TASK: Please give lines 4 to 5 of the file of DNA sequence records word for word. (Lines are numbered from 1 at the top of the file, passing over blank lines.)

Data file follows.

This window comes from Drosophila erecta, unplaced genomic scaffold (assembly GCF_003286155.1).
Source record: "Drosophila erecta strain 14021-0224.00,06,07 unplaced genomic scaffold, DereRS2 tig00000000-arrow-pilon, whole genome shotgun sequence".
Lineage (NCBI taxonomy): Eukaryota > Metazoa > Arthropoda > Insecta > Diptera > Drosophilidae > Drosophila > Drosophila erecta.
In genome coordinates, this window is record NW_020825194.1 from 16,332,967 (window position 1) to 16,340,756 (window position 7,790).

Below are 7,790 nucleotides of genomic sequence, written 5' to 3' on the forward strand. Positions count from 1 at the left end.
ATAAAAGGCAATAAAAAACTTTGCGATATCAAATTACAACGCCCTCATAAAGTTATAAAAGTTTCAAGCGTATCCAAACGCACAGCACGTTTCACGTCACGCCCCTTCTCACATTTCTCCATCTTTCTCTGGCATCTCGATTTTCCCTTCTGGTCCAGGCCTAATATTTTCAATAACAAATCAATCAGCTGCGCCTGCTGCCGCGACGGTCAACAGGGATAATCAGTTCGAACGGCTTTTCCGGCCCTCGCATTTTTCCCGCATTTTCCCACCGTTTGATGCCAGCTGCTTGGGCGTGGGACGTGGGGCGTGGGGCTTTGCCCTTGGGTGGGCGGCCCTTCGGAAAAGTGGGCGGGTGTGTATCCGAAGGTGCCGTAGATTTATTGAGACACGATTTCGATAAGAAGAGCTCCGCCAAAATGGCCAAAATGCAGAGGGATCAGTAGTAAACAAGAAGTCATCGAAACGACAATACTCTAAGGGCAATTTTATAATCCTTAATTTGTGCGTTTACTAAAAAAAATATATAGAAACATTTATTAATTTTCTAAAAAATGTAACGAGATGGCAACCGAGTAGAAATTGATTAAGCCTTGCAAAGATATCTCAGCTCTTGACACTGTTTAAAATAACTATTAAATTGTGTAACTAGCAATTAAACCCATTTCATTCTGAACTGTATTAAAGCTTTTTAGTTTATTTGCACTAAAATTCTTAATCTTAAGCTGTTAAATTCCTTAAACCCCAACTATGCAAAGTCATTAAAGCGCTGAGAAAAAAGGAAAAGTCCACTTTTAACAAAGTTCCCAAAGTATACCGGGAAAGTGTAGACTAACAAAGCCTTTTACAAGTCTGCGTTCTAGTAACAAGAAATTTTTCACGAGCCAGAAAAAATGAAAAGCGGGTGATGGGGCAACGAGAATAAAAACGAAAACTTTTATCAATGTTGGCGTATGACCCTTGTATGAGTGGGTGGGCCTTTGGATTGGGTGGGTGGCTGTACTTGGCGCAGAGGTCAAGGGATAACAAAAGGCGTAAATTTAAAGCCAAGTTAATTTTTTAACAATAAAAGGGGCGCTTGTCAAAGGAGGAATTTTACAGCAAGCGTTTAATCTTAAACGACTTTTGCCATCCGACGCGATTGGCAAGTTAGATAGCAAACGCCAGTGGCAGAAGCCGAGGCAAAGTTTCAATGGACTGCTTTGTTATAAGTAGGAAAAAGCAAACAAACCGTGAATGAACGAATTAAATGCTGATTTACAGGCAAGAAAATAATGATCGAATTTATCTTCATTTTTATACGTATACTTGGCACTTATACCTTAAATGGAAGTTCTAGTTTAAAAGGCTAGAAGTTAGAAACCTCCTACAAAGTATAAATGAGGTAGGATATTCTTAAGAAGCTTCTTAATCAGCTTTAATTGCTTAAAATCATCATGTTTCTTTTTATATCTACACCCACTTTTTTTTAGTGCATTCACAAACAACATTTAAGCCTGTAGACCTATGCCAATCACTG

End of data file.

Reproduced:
In genome coordinates, this window is record NW_020825194.1 from 16,332,967 (window position 1) to 16,340,756 (window position 7,790).

Below are 7,790 nucleotides of genomic sequence, written 5' to 3' on the forward strand. Positions count from 1 at the left end.